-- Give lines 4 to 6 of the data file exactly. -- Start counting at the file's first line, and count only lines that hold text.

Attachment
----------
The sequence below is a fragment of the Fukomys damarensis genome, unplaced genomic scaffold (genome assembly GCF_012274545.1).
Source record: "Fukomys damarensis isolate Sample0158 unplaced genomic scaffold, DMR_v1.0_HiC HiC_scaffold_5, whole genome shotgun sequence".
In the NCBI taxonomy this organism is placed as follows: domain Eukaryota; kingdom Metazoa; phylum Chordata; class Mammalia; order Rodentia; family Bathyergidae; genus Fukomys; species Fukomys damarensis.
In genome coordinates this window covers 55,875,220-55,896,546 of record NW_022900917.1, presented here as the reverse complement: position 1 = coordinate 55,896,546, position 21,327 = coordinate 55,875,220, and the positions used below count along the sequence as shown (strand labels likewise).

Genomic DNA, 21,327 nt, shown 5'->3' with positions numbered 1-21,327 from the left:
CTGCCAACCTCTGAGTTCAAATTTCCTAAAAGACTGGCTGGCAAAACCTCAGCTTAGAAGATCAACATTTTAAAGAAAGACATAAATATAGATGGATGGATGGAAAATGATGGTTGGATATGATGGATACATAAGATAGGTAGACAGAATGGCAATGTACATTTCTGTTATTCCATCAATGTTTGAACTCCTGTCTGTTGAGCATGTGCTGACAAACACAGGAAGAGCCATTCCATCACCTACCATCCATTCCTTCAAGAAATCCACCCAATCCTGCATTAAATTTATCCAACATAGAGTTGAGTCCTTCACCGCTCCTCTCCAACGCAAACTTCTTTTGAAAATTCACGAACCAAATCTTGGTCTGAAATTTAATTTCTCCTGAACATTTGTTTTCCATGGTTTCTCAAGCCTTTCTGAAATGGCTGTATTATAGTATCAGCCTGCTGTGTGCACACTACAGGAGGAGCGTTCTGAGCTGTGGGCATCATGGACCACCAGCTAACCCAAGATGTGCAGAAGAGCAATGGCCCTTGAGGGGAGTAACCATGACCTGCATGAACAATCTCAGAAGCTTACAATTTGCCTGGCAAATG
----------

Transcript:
In genome coordinates this window covers 55,875,220-55,896,546 of record NW_022900917.1, presented here as the reverse complement: position 1 = coordinate 55,896,546, position 21,327 = coordinate 55,875,220, and the positions used below count along the sequence as shown (strand labels likewise).

Genomic DNA, 21,327 nt, shown 5'->3' with positions numbered 1-21,327 from the left:
CTGCCAACCTCTGAGTTCAAATTTCCTAAAAGACTGGCTGGCAAAACCTCAGCTTAGAAGATCAACATTTTAAAGAAAGACATAAATATAGATGGATGGATGGAAAATGATGGTTGGATATGATGGATACATAAGATAGGTAGACAGAATGGCAATGTACATTTCTGTTATTCCATCAATGTTTGAACTCCTGTCTGTTGAGCATGTGCTGACAAACACAGGAAGAGCCATTCCATCACCTACCATCCATTCCTTCAAGAAATCCACCCAATCCTGCATTAAATTTATCCAACATAGAGTTGAGTCCTTCACCGCTCCTCTCCAACGCAAACTTCTTTTGAAAATTCACGAACCAAATCTTGGTCTGAAATTTAATTTCTCCTGAACATTTGTTTTCCATGGTTTCTCAAGCCTTTCTGAAATGGCTGTATTATAGTATCAGCCTGCTGTGTGCACACTACAGGAGGAGCGTTCTGAGCTGTGGGCATCATGGACCACCAGCTAACCCAAGATGTGCAGAAGAGCAATGGCCCTTGAGGGGAGTAACCATGACCTGCATGAACAATCTCAGAAGCTTACAATTTGCCTGGCAAATG